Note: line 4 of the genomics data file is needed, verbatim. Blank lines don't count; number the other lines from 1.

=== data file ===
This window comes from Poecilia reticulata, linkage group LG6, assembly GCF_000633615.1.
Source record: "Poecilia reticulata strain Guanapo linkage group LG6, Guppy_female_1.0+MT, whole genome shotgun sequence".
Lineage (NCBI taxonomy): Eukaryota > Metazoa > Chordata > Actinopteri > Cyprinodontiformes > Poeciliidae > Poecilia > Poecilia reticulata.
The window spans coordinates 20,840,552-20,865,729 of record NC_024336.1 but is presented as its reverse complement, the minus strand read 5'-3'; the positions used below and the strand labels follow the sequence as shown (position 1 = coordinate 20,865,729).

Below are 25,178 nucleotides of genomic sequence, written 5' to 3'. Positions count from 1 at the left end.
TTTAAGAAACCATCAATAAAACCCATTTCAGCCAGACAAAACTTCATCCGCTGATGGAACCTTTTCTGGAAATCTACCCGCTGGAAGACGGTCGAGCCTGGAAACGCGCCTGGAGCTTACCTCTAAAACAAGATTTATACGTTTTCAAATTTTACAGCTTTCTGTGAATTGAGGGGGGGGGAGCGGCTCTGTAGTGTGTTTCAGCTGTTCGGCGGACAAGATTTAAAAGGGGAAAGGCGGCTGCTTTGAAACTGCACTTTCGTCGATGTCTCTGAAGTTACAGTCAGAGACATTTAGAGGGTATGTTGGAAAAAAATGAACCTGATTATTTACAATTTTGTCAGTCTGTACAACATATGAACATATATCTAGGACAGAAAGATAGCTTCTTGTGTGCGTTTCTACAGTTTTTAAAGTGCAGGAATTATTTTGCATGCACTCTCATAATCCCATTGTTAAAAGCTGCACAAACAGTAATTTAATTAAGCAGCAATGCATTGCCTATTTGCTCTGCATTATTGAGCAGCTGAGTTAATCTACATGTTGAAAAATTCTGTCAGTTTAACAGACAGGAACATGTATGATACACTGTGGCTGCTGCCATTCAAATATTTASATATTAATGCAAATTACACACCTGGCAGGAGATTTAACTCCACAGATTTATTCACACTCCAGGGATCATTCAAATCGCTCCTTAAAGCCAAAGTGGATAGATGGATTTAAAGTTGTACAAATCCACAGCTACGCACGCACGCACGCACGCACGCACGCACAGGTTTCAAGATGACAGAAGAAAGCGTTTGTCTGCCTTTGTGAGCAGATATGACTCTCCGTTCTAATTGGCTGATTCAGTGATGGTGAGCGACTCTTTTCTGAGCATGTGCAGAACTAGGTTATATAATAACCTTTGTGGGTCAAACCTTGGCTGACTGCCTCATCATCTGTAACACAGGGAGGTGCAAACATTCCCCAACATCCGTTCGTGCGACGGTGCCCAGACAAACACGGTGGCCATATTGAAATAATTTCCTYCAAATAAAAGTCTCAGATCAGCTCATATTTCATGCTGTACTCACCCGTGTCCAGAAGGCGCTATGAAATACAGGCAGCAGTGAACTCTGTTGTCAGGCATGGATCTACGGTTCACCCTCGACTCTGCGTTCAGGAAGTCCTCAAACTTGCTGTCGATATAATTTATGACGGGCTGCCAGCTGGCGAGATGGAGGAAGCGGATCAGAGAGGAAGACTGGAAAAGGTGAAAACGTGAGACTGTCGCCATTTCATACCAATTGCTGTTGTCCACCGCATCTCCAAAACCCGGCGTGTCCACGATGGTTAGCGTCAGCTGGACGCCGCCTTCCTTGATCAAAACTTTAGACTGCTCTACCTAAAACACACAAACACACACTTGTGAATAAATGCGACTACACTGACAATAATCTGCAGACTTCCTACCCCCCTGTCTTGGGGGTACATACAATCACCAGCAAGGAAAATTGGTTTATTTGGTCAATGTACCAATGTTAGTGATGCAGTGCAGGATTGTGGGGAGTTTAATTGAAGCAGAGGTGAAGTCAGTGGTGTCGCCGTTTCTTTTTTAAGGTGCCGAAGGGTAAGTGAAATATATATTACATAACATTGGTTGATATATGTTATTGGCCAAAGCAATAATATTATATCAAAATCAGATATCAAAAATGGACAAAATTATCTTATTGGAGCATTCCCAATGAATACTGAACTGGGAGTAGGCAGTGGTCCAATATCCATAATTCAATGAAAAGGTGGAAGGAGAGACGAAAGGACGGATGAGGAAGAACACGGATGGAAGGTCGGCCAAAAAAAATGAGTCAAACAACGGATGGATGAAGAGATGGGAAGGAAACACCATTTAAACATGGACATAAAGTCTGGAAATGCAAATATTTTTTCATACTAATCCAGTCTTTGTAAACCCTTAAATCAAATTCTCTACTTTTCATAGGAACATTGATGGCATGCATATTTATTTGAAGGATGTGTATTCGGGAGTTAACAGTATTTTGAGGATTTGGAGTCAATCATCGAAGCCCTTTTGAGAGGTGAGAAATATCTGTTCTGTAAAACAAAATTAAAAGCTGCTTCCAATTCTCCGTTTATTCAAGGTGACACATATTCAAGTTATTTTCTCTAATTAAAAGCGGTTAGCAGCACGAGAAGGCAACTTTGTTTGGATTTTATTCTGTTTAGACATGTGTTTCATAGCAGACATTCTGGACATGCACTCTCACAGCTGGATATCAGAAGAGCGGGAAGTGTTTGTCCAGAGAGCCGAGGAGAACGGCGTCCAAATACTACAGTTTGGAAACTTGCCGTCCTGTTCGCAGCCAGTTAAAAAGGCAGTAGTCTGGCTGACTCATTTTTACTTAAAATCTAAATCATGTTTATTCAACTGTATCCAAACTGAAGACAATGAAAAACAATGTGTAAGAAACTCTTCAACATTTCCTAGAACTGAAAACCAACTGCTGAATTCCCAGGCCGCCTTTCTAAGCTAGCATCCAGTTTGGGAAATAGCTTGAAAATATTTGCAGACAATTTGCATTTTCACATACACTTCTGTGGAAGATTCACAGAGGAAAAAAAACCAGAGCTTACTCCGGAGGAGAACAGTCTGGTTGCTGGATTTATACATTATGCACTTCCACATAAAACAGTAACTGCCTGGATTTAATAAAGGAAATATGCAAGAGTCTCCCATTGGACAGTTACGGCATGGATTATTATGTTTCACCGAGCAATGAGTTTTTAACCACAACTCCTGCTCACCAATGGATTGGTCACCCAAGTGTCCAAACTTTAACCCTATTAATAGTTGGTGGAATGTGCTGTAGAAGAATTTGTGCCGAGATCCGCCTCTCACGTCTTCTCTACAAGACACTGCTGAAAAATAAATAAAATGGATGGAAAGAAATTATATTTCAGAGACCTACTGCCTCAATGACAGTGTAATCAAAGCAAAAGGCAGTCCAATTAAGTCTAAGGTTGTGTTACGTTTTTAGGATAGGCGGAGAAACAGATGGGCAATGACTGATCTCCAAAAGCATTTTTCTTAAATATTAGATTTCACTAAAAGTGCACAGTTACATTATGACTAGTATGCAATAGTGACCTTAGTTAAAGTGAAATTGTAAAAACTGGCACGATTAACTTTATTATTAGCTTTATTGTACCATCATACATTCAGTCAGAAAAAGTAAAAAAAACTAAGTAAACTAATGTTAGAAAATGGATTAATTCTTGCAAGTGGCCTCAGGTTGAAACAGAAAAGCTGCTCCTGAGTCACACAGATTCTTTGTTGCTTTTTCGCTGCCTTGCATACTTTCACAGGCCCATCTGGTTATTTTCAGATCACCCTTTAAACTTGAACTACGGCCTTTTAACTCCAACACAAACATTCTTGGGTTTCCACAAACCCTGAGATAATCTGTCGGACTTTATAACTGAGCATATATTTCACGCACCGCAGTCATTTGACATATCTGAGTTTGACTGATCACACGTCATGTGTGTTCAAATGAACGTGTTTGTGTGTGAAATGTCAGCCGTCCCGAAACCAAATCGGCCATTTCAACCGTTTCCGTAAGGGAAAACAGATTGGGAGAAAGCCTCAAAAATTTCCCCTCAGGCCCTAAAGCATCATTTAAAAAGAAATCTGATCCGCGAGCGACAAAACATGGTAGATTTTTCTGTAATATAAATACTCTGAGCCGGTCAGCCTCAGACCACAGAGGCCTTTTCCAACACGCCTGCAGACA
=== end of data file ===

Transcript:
The window spans coordinates 20,840,552-20,865,729 of record NC_024336.1 but is presented as its reverse complement, the minus strand read 5'-3'; the positions used below and the strand labels follow the sequence as shown (position 1 = coordinate 20,865,729).